Beyond the Inner and the Outer: Wittgenstein’s Philosophy of by Michel Ter Hark (auth.)

By Michel Ter Hark (auth.)

Wittgenstein's aphoristic variety holds nice attraction, but additionally an outstanding possibility: the reader is apt to glean an excessive amount of from a unmarried fragment and too little from the fragments as a complete. In my first confron­ tations with the Philosophical Investigations i used to be any such reader, and so, it became out, have been many of the writers on Wittgenstein's later philosophy. Wittgenstein's amazing skill to assemble many elements of his notion in a single fragment is absolutely exploited within the serious literature; yet not often any recognition is paid to the relationship with different fragments, not to mention to the various hitherto unpublished manuscripts of which the Philosophical Investigations is the ultimate product. the results of this fragmentary and ahistorical method of Wittgenstein's later paintings is a bunch of contradictory interpretations. What Wittgenstein fairly desired to say continues to be insufficiently transparent. evaluations also are strongly divided concerning the worth of his paintings. a few authors were inspired by way of his aphorisms and rhetorical inquiries to brush off the complete Cartesian culture or to halt new routine in linguistics or psychology; others, exasperated, reject his philo­ sophy as anti-scientific conceptual conservatism. After consulting unpublished notebooks and manuscripts which Wittgenstein wrote among 1929 and 1951, I grew to become a really varied reader. Wittgenstein became out to be one of those Leonardo da Vinci, who pursued a kind from which each and every signal of chisel­ ling, each try out at development, were effaced.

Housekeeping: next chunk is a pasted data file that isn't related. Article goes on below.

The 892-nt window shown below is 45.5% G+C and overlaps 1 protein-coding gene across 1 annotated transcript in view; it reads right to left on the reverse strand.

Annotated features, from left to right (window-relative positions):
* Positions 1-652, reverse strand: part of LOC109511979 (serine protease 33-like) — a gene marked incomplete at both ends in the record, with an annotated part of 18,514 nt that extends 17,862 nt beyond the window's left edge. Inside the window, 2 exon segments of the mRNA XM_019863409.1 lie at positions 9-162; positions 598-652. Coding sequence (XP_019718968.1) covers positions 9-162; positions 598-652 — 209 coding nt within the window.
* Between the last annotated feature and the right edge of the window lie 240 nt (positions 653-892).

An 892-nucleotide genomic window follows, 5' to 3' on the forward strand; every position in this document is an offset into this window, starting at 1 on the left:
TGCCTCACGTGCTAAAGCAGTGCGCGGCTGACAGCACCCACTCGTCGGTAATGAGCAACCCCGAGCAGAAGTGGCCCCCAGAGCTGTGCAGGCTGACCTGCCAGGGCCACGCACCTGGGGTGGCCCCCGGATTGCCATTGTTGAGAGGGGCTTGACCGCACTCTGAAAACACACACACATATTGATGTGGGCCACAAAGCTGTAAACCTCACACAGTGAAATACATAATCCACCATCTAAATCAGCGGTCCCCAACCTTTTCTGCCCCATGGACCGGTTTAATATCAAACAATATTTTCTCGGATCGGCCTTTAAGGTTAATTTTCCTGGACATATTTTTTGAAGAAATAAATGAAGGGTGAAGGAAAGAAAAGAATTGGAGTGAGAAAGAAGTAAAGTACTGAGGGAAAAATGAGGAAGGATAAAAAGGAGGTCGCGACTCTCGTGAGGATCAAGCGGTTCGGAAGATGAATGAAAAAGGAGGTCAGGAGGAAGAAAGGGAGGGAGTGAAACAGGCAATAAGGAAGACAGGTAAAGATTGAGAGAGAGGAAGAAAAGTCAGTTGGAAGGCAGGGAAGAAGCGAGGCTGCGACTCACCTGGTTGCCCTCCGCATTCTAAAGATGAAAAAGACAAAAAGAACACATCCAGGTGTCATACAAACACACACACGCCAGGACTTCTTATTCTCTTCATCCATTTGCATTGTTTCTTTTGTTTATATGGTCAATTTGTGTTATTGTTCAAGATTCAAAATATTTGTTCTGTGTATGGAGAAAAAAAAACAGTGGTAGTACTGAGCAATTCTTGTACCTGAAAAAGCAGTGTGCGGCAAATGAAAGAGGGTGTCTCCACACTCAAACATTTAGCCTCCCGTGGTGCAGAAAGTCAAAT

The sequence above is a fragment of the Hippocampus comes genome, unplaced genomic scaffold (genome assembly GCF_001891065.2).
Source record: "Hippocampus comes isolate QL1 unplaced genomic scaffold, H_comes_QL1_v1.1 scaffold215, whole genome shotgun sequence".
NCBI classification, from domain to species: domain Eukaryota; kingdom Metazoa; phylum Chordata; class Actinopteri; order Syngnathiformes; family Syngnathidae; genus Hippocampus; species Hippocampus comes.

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Extra info for Beyond the Inner and the Outer: Wittgenstein’s Philosophy of Psychology

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Otherwise actions would no longer be distinct from conditioned responses or reflexes. Onceonly, compulsive, gratuitous, or stereotype reactions would have to be called rule-guided too. Wittgenstein takes a very different view. In Philosophical Investigations, § 199 he emphasizes that one person cannot make a statement or give an order only once in his life. Rule-guided behaviour is not random, spontaneous behaviour or behaviour which shows no hesitation whatsoever. He is very clear about this in MS 165.

As children we acquire the rules for the meaning of concepts through our upbringing and education. A variation of Philosophical Investigations, § 199 is also 38 MICHEL TER HARK illustrative here. Obeying a rule, he says in § 199, is a 'Gepflogenheit' and between parentheses he adds, a custom, an institution. In MS 180a 'Gepflogenheit' is followed only by 'iibungen', that is, by practical exercises. Characteristic (b) already suggests that playing a language-game according to rules is a normative activity; characteristic (c) leaves no doubt whatsoever on this point.

To adduce a reason for something means that this reason meets a certain standard determining what a right reason is. Rule-guided practices, language-games, or forms of life are such normative standards on the basis of which we can distinguish between founded and unfounded. The practice or standard itself is neither founded nor unfounded (d. PI, § 482). The essential idea that 'the standard has no grounds' (PI, § 482) is formulated by Wittgenstein as early as 1932 in MS 113. Straight after the first draft of § 482 Wittgenstein formulates his idea even more explicitly: 'Why do you assume that he will be in a better mood because I tell you that he has eaten?

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